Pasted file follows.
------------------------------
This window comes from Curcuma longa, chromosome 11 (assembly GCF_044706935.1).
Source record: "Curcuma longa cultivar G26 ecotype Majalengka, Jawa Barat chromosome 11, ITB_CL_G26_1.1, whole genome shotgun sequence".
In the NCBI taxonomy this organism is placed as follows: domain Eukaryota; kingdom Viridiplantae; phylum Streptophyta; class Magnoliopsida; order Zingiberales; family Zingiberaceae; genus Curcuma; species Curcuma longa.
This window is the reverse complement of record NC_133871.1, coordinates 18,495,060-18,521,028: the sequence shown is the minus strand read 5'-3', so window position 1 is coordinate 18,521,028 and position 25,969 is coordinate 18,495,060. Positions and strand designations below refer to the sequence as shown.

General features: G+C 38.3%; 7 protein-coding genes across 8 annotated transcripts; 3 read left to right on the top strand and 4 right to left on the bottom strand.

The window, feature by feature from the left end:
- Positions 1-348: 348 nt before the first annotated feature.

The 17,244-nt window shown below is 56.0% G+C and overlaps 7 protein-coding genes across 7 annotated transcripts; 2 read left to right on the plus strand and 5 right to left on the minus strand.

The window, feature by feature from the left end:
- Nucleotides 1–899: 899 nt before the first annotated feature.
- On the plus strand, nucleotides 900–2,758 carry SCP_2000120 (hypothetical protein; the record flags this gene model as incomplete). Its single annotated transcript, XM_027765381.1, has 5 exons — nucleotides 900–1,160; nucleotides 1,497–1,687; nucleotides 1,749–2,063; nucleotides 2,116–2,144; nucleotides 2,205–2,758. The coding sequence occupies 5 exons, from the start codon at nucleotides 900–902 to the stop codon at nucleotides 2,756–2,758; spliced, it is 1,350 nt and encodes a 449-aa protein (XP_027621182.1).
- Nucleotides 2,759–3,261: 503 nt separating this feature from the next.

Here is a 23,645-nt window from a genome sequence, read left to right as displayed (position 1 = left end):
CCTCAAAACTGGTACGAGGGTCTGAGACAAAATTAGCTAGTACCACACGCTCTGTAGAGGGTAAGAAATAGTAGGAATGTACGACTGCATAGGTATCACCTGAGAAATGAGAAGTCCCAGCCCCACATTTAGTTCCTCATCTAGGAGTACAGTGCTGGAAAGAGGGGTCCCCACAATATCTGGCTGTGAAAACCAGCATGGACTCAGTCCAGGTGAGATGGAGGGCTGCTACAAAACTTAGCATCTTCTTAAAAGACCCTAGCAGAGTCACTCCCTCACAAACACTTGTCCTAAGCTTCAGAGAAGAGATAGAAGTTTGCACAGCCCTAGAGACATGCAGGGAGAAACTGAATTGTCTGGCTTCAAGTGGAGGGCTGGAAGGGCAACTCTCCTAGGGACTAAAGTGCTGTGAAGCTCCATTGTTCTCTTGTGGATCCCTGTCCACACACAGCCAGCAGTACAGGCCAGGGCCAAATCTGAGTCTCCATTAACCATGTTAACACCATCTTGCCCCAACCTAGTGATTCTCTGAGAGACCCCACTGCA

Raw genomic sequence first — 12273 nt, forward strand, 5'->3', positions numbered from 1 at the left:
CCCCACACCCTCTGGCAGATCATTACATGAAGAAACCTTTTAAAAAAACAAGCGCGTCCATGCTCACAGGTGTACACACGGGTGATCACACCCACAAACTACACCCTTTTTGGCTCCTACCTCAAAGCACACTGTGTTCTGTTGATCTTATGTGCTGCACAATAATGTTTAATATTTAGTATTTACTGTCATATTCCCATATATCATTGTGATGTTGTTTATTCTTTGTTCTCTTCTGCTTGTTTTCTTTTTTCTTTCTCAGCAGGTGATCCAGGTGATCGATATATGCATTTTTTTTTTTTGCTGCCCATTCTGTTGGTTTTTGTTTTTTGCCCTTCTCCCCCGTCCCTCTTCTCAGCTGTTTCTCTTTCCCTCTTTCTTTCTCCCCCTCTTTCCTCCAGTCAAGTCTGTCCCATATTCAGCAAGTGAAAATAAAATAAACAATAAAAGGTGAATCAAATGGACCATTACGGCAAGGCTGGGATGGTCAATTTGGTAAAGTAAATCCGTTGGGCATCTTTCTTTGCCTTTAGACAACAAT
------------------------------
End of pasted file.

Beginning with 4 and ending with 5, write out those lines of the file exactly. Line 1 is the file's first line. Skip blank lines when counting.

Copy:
This window is the reverse complement of record NC_133871.1, coordinates 18,495,060-18,521,028: the sequence shown is the minus strand read 5'-3', so window position 1 is coordinate 18,521,028 and position 25,969 is coordinate 18,495,060. Positions and strand designations below refer to the sequence as shown.

General features: G+C 38.3%; 7 protein-coding genes across 8 annotated transcripts; 3 read left to right on the top strand and 4 right to left on the bottom strand.